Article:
Edit: by the way, the relativistic force turns out to be $F=m\frac{dx^2}{dt^2}+\frac{v}{c^2}\cdot \frac{dE}{dt}$

$\endgroup$
  • 1
    $\begingroup$ Let me remark that, if we don't consider relativistic effects, for varying mass systems, $F=\frac{dp}{dt}$ is not valid anymore and the correct expression of Newton's second law is $F=m a$. $\endgroup$ – jordix Jul 16 '14 at 8:51
0
$\begingroup$

F=ma is not a definition of force, because force has much more to it than just a number. What you can do is say,

"Let me define a variable x, which I will call force as mass*acceleration."

Now you come in the real world, see a body accelerating, you will say I can calculate the variable x for this body. Moreover if you give me x for this body, I can calculate its acceleration or mass. This is what mathematicians do.

Now the physicist comes and says let's observe a rope pulling a block !

The mathematician quickly calculates the value of variable x , observing the acceleration of the block, and is satisfied.

But, the physicist is interested in the "cause" of the motion of block. He asks what is similar in this block moving, and any other mass's motion?

He thinks and observes a lot of blocks moving due to different reasons and comes up with the following :-

I have seen a lot of blocks moving. Although all had different sources cause their motion, I could generalize something out of these cases. It seemed that the motion did not depend on the source , but something else that the source produced at the location of the block. Let's call this thing a dorce.

And just for the sake of calculating acceleration, let me assign a number to this thing that I have perceived as existing alongside all moving blocks that I observed.

One that produces an acceleration of $1 m/s^2$ in 1kg block gets the number 1. one that produces same acceleration in opposite direction get the number -1. One that produces an acceleration of $2 m/s^2$ is assigned the number 2 and so on.. (Note how this numbering would not exist , if he had not observed that there is a thing called dorce..in fact there would be nothing to number! ) Now the patterns he observes in the world and his numbering :-

  1. When 2 dorces which are assigned a number x and -x are made to act on a particle at the same time, it does not move! No matter what x was.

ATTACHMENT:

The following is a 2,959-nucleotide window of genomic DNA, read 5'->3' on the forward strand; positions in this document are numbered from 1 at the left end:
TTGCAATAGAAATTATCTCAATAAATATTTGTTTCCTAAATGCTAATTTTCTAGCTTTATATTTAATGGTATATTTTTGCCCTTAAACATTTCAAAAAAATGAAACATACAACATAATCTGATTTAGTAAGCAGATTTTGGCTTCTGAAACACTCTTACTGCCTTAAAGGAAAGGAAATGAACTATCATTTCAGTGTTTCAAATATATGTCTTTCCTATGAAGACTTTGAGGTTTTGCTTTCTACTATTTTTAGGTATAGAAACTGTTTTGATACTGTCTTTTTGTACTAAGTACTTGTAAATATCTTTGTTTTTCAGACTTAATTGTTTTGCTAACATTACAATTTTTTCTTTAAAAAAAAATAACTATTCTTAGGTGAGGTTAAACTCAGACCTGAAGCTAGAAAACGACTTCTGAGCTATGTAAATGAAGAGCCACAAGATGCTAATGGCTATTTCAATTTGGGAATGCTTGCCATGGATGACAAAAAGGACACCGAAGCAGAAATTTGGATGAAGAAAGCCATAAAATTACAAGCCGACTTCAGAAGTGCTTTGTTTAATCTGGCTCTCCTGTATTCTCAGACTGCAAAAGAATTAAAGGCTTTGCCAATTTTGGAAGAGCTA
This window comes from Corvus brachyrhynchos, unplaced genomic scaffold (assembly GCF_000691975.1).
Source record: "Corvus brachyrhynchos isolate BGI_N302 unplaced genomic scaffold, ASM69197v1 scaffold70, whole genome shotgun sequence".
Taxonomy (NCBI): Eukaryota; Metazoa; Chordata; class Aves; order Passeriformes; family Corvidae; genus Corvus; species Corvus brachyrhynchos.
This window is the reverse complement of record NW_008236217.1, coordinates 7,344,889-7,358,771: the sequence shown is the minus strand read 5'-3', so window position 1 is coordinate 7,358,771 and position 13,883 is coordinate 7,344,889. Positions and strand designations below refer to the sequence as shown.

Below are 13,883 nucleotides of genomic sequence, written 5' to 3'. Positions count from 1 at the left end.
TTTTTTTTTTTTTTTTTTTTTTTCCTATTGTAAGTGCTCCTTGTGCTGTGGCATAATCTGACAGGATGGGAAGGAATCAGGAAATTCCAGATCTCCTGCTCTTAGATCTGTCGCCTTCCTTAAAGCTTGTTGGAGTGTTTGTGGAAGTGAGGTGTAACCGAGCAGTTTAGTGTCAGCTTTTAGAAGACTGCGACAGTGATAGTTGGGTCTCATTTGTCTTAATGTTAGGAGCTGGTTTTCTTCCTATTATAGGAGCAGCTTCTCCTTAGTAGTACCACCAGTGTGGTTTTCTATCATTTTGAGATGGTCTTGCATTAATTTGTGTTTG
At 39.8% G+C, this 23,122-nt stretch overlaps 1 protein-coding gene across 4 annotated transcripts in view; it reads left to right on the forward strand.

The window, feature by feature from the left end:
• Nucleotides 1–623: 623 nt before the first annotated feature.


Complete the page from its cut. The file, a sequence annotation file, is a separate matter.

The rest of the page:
2. When the force numbered x is made to act on 2 $1 kg$ masses tied together , half the acceleration is observed; when the force numbered x is applied to 3 $1 kg$ masses tied together , acceleration produced was $1/3$ original one, and so on. No matter what x was.
  3. When 2 dorces numbered x and y are made to act together on a particle, the acceleration produced was sum of that produced in case when each one acted alone.

Until and unless, you don't see what the physicist has perceived, you don't know what a dorce is. Nor will you understand the fact that what he has done is classified all the dorces of the universe and numbered each group.

Now seeing the properties 1,2,3 and his numbering he announces, To any dorce, is assigned the number d=ma where m is mass of the particle and a is the acceleration produced in the particle when the force to be numbered is applied on it and by my experiments, I propose that properties 1,2,3 hold in all cases of any dorce being applied on any body. It is the result of the way he chose to number as well as the inherent properties of the dorce that $d=ma$ holds$*$(and is not defined) and that dorces can be summed to get net dorce.

$*$in all the cases we have observed.
Now as soon as we observe $d!=ma$ ,i.e. that the number we assigned to the dorce doesnot equal the product of mass and acceleration produced by that dorce, we can change the number assigned to that dorce !

NOTE :- The physicist could have said, let's just define d=ma and say that this is the dorce we have perceived and let's use properties 1,2,3. Now he'd have to prove that this definition of dorce which assigns the number ma to the every dorce that produces a acceleration in body of mass m , is consistent with rules 1,2,3.(unlike earlier case where it was proposed that all 3 properties hold) THIS CANNOT BE PROVED. (Think why?)
Hence , the physicist will never define dorce as ma.

There have been 2 kinds of approximations in doing as in 4th blockquote :- $1.)$The physicist doesnot measure all possible cases.(He certainly will never be able to).
$2.)$Each time he measured acceleration and mass he measured only upto certain decimal places.(He never will be able to infinite decimal places)
So all physical laws he will propose , will be some kind of approximations.

$\endgroup$

Your Answer

By clicking “Post Your Answer”, you agree to our terms of service, privacy policy and cookie policy

Not the answer you're looking for? Browse other questions tagged or ask your own question.